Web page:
I haven't posted an entry here in a while as I have a lot on my plate! I started a new job and am truly enjoying it. I work with a lot of very intelligent people, and am learning each and every day at a level that I haven't seen since I first started programming. This new job, however, comes with a code base that isn't always spectacular. This isn't unlike most positions you would find as a Software Engineer, but today a naming decision came to bite us in the butt, and nobody saw it coming.
.Net Version 4.6 added the System.AppContext class. If your .NET project is targeting 4.5 or lower and has its own class named AppContext with the namespace imported in a using directive, your project will build but will fail at run time on any machine with .NET 4.6 or later installed due to an ambiguous reference.
I decided to assist a couple other developers who are planning for the long-awaited upgrade to Visual Studio 2015, as we're all currently on 2012. Waiting for it to install, I chunked away at some overdue documentation until it was done. Everything went smoothly, I had the latest and greatest! Yay! Time to code:
The project is targeting .NET 4.5, and was building without errors. When I ran the project, I started getting a strange runtime error that I had never seen with this project... It was telling me that a reference was ambiguous. "How can I have an ambiguous reference that the compiler didn't catch for me, and why did this just show up without me changing any of the related code? The code was working in our QA environment... It must have been something that changed when I installed VS 2015." Well, I was correct.
.NET 4.6 contains a new class in the System namespace called AppContext.
A long, long, long time ago in a software company far, far, far away... someone created a class in our project that they named "AppContext." Most of our files reference the System namespace. Now we're left with a few questions:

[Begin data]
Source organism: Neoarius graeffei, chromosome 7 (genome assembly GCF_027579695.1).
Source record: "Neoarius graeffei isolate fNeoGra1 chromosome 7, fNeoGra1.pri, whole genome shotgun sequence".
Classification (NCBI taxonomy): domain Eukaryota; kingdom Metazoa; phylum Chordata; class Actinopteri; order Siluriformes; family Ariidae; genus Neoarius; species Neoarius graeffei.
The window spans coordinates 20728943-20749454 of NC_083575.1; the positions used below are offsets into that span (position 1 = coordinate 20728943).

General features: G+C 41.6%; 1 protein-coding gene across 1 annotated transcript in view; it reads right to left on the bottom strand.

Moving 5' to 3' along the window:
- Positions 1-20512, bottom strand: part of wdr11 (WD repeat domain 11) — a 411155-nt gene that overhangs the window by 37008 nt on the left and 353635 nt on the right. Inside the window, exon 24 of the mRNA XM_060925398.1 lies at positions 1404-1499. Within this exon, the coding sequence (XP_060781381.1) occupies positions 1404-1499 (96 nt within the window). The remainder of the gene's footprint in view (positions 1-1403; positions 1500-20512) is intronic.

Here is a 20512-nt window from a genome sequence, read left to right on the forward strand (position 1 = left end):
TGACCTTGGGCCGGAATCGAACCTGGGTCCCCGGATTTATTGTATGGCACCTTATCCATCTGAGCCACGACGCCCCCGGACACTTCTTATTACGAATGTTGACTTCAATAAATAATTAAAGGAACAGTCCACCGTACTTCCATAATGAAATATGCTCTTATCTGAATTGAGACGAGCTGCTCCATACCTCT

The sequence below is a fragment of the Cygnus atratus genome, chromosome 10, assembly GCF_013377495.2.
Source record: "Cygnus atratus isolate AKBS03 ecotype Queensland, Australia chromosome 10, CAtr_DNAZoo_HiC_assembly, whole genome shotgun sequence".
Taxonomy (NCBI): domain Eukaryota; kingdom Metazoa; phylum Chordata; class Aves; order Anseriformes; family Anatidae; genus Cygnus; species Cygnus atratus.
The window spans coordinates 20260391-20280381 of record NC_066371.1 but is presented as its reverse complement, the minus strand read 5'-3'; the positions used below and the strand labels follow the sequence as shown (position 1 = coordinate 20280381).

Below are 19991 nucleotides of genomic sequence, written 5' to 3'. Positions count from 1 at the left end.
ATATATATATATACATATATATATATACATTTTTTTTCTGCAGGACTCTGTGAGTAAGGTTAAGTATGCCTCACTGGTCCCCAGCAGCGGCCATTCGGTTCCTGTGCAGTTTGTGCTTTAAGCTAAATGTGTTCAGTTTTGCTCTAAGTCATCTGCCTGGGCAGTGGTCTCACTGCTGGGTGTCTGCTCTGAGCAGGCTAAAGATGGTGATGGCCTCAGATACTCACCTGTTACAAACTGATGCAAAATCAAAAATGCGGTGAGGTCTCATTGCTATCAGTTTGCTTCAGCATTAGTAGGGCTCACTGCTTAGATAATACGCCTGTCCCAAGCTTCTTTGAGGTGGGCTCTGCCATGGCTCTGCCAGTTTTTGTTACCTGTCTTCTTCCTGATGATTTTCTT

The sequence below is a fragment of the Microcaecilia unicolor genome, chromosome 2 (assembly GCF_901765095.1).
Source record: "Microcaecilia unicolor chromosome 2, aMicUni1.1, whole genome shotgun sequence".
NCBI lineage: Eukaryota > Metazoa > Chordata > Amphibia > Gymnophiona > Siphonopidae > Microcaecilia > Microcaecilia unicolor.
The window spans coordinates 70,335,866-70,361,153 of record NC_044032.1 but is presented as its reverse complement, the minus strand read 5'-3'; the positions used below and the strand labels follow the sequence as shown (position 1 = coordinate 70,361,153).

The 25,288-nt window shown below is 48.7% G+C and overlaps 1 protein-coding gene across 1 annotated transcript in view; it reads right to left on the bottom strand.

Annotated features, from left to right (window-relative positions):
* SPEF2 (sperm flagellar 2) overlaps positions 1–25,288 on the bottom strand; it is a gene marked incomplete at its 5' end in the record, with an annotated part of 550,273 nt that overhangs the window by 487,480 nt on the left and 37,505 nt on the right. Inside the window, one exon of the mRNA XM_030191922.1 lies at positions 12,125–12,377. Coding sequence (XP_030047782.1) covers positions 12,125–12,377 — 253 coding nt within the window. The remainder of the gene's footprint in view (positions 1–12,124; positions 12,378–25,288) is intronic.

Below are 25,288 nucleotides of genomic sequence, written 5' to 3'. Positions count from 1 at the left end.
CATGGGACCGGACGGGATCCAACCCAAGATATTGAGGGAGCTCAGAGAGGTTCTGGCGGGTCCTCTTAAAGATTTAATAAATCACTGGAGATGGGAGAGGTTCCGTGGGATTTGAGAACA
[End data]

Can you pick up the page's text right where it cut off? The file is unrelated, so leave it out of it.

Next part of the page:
- Why did it build successfully?
- Why is it a runtime error?
- Where do I point the finger, my company or Microsoft?
After losing what little hair I have left, I found the following (with help from some coworkers, of course!)
Why did it build successfully?
We were targeting the .NET 4.5 framework, which did not contain the System.AppContext class. When it compiled, it found no ambiguous references since it was compiling against 4.5.
Why is it a runtime error?
Just as Semantic Versioning instructs us, we should never release a minor if there are breaking changes. As far as the .NET framework goes, there were no breaking changes! It just happened to conflict with our existing code. Another caveat that we found is that when .NET does an update for a minor version, it does an In-Place Upgrade, which basically means it overwrites the previous version. This is typically fine since .NET is backwards compatible, but in this case it meant that this System.AppContext class was available in the GAC. Even though we were targeting .NET 4.5, it was using .NET 4.6 to run the code in all of its backwards compatible glory!
Where do I point the finger, my company or Microsoft?
If I had to choose where to point the finger, it'd be a bit of a split decision, which may take some explaining, as most of you reading this have already made up your mind that we probably shouldn't have used the name AppContext for a class in our production application.
The reason I assign some blame to Microsoft is that AppContext is a widely used class, and by adding it to the System namespace directly, rather than a more specific namespace that's less likely to conflict with other code, they have introduced a regression in a lot of software, some of which is legacy code, others aren't even aware of, or some that are now instructing customers not to upgrade to the newest version of .NET.
Naming is more important than simply making code readable and easy to understand; if you use reserved words, or words that are commonly used elsewhere, you are asking for trouble, and it will come back to bite you in the ass one day in the future, even if it's 10 years from now.